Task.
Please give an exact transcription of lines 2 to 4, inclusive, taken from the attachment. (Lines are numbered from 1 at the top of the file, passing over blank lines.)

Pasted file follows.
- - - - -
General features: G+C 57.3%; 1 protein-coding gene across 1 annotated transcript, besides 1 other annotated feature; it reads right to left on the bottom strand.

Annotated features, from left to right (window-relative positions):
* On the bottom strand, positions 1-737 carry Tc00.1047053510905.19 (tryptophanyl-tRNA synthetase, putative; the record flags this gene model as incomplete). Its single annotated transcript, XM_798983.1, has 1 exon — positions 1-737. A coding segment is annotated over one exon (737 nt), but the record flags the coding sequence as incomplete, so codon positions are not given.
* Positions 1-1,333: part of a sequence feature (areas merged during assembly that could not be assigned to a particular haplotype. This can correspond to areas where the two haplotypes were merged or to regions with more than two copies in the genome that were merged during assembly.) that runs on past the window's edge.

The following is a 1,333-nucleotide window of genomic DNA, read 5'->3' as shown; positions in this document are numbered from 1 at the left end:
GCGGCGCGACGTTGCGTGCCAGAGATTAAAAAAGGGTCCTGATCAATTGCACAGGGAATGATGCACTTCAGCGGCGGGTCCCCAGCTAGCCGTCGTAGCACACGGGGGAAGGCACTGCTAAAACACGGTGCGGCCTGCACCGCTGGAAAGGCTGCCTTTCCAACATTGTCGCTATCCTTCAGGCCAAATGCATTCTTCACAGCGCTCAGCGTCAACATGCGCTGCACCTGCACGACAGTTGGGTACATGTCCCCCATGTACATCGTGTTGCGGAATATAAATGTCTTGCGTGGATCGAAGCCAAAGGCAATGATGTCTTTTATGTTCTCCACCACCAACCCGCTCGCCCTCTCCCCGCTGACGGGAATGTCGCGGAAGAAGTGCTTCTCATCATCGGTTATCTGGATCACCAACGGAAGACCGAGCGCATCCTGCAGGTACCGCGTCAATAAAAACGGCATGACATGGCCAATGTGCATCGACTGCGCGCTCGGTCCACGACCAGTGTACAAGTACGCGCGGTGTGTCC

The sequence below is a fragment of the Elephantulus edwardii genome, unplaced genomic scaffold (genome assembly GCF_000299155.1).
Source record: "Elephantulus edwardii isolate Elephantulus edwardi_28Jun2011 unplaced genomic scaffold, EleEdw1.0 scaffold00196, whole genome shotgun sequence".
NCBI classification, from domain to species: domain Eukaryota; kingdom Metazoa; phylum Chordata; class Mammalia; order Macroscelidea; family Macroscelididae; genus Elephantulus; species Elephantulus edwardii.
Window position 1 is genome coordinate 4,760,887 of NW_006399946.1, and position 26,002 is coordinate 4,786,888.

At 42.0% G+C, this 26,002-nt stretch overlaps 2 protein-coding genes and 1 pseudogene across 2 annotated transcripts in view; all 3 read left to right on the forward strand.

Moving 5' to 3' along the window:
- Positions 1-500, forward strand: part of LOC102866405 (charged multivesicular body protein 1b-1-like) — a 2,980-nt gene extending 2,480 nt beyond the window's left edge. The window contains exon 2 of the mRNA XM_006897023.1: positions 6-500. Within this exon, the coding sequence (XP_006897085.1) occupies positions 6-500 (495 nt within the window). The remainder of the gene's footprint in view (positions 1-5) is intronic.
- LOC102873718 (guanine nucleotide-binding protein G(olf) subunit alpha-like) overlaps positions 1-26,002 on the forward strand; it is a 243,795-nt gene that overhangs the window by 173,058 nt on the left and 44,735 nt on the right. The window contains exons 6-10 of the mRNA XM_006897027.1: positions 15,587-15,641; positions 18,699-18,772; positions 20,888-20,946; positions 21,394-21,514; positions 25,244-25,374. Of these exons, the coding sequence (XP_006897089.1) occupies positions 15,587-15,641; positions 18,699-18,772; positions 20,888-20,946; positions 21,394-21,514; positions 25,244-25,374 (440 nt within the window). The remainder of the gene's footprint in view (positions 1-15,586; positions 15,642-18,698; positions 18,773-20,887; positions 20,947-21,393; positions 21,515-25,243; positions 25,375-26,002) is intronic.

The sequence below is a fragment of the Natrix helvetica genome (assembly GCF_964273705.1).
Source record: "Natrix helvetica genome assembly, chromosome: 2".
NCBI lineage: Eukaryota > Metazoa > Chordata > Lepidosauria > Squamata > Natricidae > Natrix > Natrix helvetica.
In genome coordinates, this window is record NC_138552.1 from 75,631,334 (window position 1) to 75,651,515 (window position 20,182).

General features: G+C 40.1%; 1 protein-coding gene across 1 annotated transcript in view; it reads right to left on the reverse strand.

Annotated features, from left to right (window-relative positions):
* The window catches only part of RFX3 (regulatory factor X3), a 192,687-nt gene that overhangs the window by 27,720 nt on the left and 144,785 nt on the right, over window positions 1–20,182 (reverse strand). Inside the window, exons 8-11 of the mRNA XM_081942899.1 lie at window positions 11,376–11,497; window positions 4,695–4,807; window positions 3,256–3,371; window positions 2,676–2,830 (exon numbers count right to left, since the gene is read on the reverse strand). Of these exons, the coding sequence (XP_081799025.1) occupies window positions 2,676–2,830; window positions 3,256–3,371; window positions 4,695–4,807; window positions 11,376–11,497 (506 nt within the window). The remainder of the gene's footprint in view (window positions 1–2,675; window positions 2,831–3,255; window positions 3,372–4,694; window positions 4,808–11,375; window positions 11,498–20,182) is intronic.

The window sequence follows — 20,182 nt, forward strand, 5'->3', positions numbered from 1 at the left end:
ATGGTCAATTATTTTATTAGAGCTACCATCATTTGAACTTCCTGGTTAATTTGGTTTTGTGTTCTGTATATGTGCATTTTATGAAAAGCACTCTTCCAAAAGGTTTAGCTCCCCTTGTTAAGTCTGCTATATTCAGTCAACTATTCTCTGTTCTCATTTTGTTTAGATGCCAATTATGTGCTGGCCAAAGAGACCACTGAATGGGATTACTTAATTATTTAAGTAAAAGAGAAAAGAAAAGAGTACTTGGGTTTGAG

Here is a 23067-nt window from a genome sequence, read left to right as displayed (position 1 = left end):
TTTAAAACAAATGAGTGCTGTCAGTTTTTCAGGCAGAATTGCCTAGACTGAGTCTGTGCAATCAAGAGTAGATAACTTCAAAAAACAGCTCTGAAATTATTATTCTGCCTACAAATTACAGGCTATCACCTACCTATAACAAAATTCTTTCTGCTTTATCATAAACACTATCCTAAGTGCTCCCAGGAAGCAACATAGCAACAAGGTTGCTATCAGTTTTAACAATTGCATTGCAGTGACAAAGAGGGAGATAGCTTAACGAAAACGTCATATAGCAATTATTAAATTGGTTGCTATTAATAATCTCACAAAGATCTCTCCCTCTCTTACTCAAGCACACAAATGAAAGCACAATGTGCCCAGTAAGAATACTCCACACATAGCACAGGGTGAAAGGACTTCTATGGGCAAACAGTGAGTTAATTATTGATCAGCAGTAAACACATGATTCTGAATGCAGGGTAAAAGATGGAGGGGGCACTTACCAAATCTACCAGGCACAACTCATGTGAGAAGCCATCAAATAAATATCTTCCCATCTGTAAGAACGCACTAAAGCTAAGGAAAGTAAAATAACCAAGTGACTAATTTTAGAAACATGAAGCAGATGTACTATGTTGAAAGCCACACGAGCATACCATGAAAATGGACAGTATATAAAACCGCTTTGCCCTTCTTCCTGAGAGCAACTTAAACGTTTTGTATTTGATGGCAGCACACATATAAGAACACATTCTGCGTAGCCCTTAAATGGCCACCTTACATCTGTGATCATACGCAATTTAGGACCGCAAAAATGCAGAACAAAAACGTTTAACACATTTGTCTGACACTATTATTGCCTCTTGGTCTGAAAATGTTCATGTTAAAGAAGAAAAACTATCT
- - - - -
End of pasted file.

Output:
Annotated features, from left to right (window-relative positions):
* On the bottom strand, positions 1-737 carry Tc00.1047053510905.19 (tryptophanyl-tRNA synthetase, putative; the record flags this gene model as incomplete). Its single annotated transcript, XM_798983.1, has 1 exon — positions 1-737. A coding segment is annotated over one exon (737 nt), but the record flags the coding sequence as incomplete, so codon positions are not given.
* Positions 1-1,333: part of a sequence feature (areas merged during assembly that could not be assigned to a particular haplotype. This can correspond to areas where the two haplotypes were merged or to regions with more than two copies in the genome that were merged during assembly.) that runs on past the window's edge.